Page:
- Lie to Me did this once with an ambulance driver who changed traffic lights to cause car crashes in order to be the first on the scene; she wants to make up for accidentally causing a car crash that killed her mother and left her brother brain damaged by saving the new victims instead. It turns out her brother was the one causing the accidents; she saved his victims out of guilt for what he did, and what she did to him and their mother, and he enjoyed controlling her through that guilt because he wanted revenge on her.
- Criminal Minds:
- A sniper from season one episode "L.D.S.K" shoots people non lethally turns out to be an ER nurse who takes care of his victims. Gideon refers to it as "Hero Homicide" even though the one person actually died was killed for being a suspect.
- Season three "Lucky" ends with Penelope being shot by her date. In the next episode "Penelope" the shooter turns out a sheriff's deputy who shot people so he could be the first one to respond, who tried to kill her thinking she was on to him.
- An episode of New Tricks deals with the serial arsonist version of one of these.
- In the series 2 finale of Sherlock, Moriarty does a very good job of framing Sherlock Holmes as one of these, playing on the suspicions that Scotland Yard officers had already voiced in previous episodes, with the masterstroke being Moriarty himself posing as an actor paid by Sherlock to pose as "master criminal James Moriarty".
- Neighbours, in 2008, had the firefighter/arsonist varient in a character named Jay Duncan, who reflects the Truth in Television of this trope - not only has he done this multiple times, ending up on the front page of newspapers, but he reflects the attitude that while not outright trying to kill people (and showing remorse when confronted), it's clear he enjoys the hero worship too much to stop on his own. After his fire at the park in Erinsborough kills at least one person (Marco Silvani) and hospitalises others, he's eventually caught whilst in the process of threatening Steph (demonstrating his mental instability - all photos of him on newspapers depicted him having rescued single, blonde-haired mothers with a child). However, he's pitiful at best and pathetic at worse - Kirsten Gannon (herself having shown selfish traits in the past) sympathises with the fact that "he must feel lonely" despite being angry that he hospitalised her; Carmella Cammeniti, whose husband died, makes it clear that she views him as little more than a pathetic waste of life before leaving the room, reducing him to a sobbing wreck.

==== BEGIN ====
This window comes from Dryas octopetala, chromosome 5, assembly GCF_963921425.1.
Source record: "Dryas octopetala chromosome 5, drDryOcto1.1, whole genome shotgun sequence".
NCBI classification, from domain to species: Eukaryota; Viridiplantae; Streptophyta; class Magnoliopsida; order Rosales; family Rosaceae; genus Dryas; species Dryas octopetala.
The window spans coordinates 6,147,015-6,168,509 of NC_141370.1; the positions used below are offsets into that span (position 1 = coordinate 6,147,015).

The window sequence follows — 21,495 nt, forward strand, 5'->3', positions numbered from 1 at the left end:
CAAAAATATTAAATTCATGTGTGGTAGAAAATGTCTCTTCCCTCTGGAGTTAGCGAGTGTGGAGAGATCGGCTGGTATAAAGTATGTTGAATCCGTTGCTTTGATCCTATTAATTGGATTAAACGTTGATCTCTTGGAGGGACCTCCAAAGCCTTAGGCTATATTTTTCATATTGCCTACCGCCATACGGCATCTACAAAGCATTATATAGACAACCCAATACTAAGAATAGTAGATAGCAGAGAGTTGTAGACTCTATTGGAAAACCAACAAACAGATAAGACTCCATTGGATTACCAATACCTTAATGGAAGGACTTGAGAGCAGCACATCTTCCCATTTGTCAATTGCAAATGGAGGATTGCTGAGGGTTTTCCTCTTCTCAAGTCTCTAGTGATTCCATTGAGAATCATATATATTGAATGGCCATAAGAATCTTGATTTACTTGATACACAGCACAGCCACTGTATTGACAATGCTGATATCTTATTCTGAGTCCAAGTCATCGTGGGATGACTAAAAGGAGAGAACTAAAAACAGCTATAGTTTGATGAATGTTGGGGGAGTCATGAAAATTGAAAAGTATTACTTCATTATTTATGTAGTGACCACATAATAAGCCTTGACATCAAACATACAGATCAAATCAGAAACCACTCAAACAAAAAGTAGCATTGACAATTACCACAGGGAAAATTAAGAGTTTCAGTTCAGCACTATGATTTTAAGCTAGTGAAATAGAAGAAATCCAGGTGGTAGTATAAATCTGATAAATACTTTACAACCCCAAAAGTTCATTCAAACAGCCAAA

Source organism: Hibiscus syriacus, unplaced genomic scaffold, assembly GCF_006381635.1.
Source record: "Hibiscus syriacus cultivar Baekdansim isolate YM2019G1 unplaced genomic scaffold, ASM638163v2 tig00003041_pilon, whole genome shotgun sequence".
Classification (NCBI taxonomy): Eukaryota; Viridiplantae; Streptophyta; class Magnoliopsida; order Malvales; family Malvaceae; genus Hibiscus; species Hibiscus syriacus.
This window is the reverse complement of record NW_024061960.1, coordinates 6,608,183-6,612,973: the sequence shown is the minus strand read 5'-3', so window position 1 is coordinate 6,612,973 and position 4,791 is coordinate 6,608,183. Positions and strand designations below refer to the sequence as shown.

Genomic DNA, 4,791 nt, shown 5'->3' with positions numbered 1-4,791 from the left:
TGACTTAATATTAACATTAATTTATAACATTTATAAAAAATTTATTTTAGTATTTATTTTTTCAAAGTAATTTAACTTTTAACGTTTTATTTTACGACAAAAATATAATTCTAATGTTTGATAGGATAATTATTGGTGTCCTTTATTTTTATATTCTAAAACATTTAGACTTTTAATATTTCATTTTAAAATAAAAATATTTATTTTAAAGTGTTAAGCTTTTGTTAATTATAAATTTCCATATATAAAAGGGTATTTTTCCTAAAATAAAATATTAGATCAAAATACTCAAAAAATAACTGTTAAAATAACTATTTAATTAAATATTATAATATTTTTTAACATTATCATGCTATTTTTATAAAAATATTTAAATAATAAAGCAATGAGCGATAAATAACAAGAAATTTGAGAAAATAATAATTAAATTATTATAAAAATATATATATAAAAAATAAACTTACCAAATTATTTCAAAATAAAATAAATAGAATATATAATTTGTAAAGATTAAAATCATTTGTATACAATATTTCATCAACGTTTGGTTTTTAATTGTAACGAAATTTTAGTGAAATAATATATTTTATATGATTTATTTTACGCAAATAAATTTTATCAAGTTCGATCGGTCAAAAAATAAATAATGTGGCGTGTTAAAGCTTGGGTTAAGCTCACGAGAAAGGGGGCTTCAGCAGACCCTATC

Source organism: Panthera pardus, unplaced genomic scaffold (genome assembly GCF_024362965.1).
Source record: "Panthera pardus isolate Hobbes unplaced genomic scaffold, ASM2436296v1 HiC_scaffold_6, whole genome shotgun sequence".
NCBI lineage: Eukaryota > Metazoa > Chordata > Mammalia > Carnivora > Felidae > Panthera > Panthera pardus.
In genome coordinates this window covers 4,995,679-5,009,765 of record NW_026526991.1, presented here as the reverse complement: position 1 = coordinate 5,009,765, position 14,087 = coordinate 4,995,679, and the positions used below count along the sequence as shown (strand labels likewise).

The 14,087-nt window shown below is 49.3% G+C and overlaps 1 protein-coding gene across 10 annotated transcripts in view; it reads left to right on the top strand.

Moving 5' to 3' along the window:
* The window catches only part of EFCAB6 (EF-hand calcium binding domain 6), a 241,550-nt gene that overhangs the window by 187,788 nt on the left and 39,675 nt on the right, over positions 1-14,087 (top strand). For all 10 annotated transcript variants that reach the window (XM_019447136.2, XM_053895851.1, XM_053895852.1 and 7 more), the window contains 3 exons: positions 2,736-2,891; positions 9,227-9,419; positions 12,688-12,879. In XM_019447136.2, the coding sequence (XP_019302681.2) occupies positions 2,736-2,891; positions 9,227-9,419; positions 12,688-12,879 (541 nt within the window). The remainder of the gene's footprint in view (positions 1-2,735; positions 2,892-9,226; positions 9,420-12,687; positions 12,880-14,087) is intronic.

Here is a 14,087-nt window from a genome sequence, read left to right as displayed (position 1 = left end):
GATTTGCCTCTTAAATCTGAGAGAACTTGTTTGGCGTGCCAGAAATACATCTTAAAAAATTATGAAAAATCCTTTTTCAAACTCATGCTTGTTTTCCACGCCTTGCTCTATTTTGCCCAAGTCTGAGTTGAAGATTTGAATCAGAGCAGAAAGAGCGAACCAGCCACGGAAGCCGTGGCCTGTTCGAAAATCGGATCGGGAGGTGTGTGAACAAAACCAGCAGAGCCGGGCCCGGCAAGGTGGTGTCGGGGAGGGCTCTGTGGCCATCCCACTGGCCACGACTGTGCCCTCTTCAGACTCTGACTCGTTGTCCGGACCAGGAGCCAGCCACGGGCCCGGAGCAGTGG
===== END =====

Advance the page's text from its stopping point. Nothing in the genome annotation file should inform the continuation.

- An episode of Smallville featured a policeman who kidnapped Chloe in an attempt to get credit for finding her. When that failed due to him and Lana having a telepathic connection, he decided he'd rather get the credit for solving the latter's murder.
- NCIS: New Orleans uses a medical variant when a doctor from a pharmaceutical company uses Y. pestis bacteria (aka plague) to start an epidemic that his company can create vaccines for, largely to generate some profit to keep them from bankruptcy.
- Disgaea 3 has Super Hero Aurum, who, after defeating an apparently benevolent demon overlord, raised his son to be the biggest villain he could achieve, hoping to return to glory by defeating him in the climactic battle. None of the Noble Demon or genuine hero protagonists think this guy is anything better than scum when they learn this.
- The Fan Remake of Quest for Glory II had hints that a previous hero of Shapeir had this kind of personality. When you go to the Adventurer's Guild it has various stuffed heads of Random Encounter enemies from that game. When you look at one it mentions the name of the guy who killed it. Ask about him, and you'll be informed that he killed a bunch of monsters and was generally a Glory Hound, but he became angry when he was "rejected" and the Guild stopped accepting all the heads he kept trying to donate. Unhappy at missing out on the adulation, he became a bandit instead. Put together some cryptic clues and he'll become a Bonus Boss.